Correlation between Intraocular Pressure and Angle Configuration Measured by OCT: The Chinese American Eye Study.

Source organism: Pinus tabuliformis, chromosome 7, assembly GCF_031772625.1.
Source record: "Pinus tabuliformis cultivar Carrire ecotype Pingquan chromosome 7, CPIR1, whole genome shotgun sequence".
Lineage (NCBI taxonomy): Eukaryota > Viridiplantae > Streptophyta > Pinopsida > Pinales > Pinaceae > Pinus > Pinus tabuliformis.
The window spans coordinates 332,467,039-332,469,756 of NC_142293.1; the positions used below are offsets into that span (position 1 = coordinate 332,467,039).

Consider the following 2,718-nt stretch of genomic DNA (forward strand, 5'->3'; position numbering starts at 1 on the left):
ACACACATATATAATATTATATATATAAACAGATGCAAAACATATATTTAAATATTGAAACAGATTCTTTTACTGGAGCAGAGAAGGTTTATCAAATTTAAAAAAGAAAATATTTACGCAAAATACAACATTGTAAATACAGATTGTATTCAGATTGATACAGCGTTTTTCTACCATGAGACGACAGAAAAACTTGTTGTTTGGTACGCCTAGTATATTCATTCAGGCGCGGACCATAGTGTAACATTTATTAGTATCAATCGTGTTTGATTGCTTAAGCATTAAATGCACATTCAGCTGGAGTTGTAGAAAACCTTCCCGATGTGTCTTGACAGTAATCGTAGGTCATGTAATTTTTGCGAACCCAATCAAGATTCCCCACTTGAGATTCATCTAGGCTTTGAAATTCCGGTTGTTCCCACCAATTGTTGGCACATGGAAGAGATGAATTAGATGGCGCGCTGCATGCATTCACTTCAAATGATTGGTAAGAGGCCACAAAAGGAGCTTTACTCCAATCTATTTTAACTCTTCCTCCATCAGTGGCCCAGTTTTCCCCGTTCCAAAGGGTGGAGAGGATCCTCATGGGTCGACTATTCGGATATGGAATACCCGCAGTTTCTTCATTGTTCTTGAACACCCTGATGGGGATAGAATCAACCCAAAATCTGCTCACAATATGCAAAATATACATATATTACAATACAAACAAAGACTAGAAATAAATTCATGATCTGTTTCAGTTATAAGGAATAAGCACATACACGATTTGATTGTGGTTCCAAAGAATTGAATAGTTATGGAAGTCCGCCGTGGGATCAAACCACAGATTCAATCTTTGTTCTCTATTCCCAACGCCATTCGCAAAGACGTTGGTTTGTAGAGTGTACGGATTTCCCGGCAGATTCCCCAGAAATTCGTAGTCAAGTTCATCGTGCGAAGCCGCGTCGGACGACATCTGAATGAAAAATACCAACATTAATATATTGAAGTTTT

ABSTRACT: PURPOSE:To characterize the relationship between angle configuration measured by anterior segment optical coherence tomography (AS-OCT) and intraocular pressure (IOP). DESIGN:Cross-sectional study. PARTICIPANTS:Subjects aged 50 years or older were identified from the Chinese American Eye Study (CHES), a population-based epidemiological study in Los Angeles, CA. METHODS:Each subject underwent a complete ocular exam including Goldmann applanation tonometry, gonioscopy, and AS-OCT imaging. Four AS-OCT images were analyzed per eye and parameters describing angle configuration were measured, including angle opening distance (AOD), angle recess area (ARA), trabecular iris space area (TISA), trabecular iris angle (TIA), and scleral spur angle (SSA). The relationship between AS-OCT measurements and IOP was assessed using locally-weighted scatterplot smoothing (LOWESS) regression and change-point analyses. MAIN OUTCOME MEASURES:Correlation between AS-OCT measurements and IOP. RESULTS:702 eyes (382 closed angle and 320 open angle) from 555 subjects were analyzed. Mean IOP for angle closure eyes was 16.3 ± 3.9 mmHg and open angle eyes was 15.3 ± 2.7 mmHg. Mean IOP increased as AS-OCT measurements decreased for all parameters except TIA750. Once measurement values dropped below parameter-specific threshold values, AS-OCT measurements and IOP were significantly correlated (p < 0.05) for AOD500 (r = -0.416), AOD750 (r = -0.213), ARA500 (r = -0.669), ARA750 (r = -0.680), TISA500 (r = -0.655), TISA750 (r = -0.641), SSA500 (r = -0.538), and SSA750 (r = -0.208). There was no correlation between AS-OCT measurements and IOP in open angle eyes (p > 0.40). CONCLUSIONS:There is an anatomic threshold for angle configuration below which IOP is strongly related to the degree of angle closure. This finding suggests reconsideration of current definitions of angle closure and may be relevant for developing new OCT-based methods to identify patients at higher risk for elevated IOP and glaucoma.